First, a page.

Note: This is part 2 of a 2 part series. Read Brian’s first post here.
BY BRIAN CHIGLINSKY
Yesterday, we introduced the concept of the Great Decoupling – the idea that middle class income growth is no longer connected to the growth of the broader American economy.
Today, we look past broad macroeconomic solutions (in part because of the challenges in diagnosis discussed below, and in part because of the challenges in the basic functioning of Congress), and identify three ways that we can work to push back against this forty-year trend.
In short, we can uncover the true causes of the Great Decoupling, closely study the responses of states and communities, and, in the meantime, tell the stories of those who have been unhitched from the American economic engine.
There are many proposed explanations for the Great Decoupling – from the decline of organized labor in America to the offshoring pressures of globalization, from onerous regulatory policy to the growth of technology. Andrew McAfee, for example, in his recent ebook co-authored with MIT professor Erik Brynjolfsson, Race Against the Machine: How the Digital Revolution is Accelerating Innovation, Driving Productivity, and Irreversibly Transforming Employment and the Economy, argues that even globalization is subservient to the trends of the technological age. The manufacturing jobs that were stripped from United States workers and outsourced to cheap foreign labor have now been stripped from foreign laborers and given to machines.
Others, like Tyler Cowen in his ebook, The Great Stagnation: How America Ate All The Low-Hanging Fruit of Modern History, Got Sick, and Will (Eventually) Feel Better, argue that the close relationship between GDP growth and the wage growth of the middle class was an anomaly driven by cheap land, a wealth of immigrant labor, and the explosion of new technologies. Now that these shortcuts to growth are gone, he argues, so too is the consistent growth of the middle class.
But as of yet, we have not isolated a single cause of this economic shift. More research needs to be done.
The confusion around diagnosing the problem has not stopped states and communities in economic crisis from packaging together their own responses. Examples abound in the former manufacturing hubs of the United States – examples like Martinsville, Virginia’s Harvest Foundation, which invests in educational opportunities for residents living in the shadow of closed factories. Or next door in Danville, the Institute for Advanced Learning and Research. Both of these organizations work alongside community colleges to respond to the growing need for workforce training. Educate your workers, these organizations argue, and they’ll be ready to adapt to whatever shape the economy takes next.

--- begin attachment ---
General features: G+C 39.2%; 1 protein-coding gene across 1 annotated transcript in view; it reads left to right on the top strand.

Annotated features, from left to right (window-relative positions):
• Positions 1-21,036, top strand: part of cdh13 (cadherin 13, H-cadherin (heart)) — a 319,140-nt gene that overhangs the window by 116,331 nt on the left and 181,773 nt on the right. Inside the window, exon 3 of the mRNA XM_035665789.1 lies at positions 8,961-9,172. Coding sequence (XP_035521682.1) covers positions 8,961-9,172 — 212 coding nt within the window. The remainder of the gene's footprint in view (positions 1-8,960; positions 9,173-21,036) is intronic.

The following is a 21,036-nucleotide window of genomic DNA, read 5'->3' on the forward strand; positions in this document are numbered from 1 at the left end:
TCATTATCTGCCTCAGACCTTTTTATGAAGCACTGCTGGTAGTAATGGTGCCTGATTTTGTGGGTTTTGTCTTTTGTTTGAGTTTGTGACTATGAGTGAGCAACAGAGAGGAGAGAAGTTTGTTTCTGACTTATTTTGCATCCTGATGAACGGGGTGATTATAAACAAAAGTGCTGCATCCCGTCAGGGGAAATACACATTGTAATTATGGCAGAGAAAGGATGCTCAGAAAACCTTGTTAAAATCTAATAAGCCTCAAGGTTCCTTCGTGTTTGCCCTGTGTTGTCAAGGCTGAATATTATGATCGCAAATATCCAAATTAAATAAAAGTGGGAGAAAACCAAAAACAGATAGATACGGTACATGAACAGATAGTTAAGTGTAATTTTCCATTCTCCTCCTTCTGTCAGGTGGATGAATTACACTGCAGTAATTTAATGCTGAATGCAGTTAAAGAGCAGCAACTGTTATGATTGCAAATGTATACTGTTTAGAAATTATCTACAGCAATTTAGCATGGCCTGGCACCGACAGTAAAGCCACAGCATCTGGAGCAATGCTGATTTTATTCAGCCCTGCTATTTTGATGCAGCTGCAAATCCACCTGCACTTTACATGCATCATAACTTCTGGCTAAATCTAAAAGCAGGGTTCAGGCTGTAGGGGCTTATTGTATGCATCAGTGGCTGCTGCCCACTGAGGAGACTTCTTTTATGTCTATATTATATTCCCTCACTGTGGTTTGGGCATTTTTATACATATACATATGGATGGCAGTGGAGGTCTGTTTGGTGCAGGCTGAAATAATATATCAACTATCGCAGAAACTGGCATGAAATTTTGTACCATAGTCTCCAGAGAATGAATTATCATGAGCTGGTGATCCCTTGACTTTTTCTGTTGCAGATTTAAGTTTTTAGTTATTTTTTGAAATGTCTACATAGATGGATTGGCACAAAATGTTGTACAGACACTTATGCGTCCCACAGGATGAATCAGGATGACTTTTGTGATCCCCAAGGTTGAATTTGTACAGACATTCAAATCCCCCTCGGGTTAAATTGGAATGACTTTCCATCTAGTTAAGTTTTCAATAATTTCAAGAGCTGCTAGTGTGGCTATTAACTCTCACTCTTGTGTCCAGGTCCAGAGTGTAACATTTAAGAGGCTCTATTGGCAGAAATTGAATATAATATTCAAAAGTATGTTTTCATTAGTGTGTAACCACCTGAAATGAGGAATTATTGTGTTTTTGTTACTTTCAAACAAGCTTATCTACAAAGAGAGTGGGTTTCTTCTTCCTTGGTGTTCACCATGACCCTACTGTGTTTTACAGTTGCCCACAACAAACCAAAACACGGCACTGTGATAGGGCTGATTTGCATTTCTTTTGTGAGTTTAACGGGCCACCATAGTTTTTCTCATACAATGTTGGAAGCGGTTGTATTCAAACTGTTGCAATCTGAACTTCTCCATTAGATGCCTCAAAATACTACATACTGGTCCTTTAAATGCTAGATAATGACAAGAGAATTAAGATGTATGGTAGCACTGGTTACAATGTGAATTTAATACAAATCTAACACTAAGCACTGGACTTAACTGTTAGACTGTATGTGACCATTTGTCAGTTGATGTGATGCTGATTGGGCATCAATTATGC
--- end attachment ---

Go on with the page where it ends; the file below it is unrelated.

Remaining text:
These policy responses are admirable. They should be studied further and states and the federal government should heavily fund those that are successful. But we shouldn’t forget that they constitute a basic concession that the conventional idea of stability – of one adult training to do a single job well for his or her entire life and supporting a family on that trade – is slipping out of reach.
The data too often can anesthetize the real pain of this decoupling. It has been a brutal, violent process for the past three decades, and authors like Beth Macy and the intrepid duo of Columbia journalism professor Dale Maharidge and Washington Post photographer Michael S. Williamson have brought pictures, names, and faces to this very human crisis.
In their book, Someplace Like America: Tales from the New Great Depression, Maharidge and Williamson continue their seminal work from the 1980s (Journey to Nowhere) on the decline of American manufacturing told through the stories of various American workers and their families.
As these authors show, the toll that poverty and unemployment takes on the men, women, and families in these pages is similarly devastating whether the family was interviewed in the 1980s or the 2000s. But what has changed is their setting. The poor of the 1980s were found in rural communities, hiding in the trainyards of the West, or on the streets of major cities. Poverty today has slipped down the road, beyond the city slums to the highway, and crawled into what used to be the bastion of middle-class lifestyle. For the first time in American history, there are more poor families in our suburbs than our cities (making below $22,314 for a family of four).
George Packer in a recent New Yorker article covered the legacy of this reporting – both during the Depression and today – and our responsibility to tell these stories:
Today, few leading novelists, poets, or critics have devoted serious effort to recording economic conditions in obscure corners of America. Books of documentary reportage on the new depression have come and gone without much notice. That’s a shame, because, separately and together, they create a portrait of the country that is deeper, more disturbing, and, finally, more persuasive than tales of great men flying too close to the sun.
Public policy is a deeply human enterprise, unable to function effectively without the stories captured by Macy, Maharidge, Williamson, and others. While we try to diagnose and resolve America’s Great Decoupling, we cannot expect to do so without understanding the people and communities caught in its wake.
Brian Chiglinsky is a 2014 Master in Public Policy candidate at the John F. Kennedy School of Government at Harvard University. Prior to attending the Kennedy School, he worked for officials in state, local, and federal government, most recently as a press officer in the U.S. Department of Health and Human Services.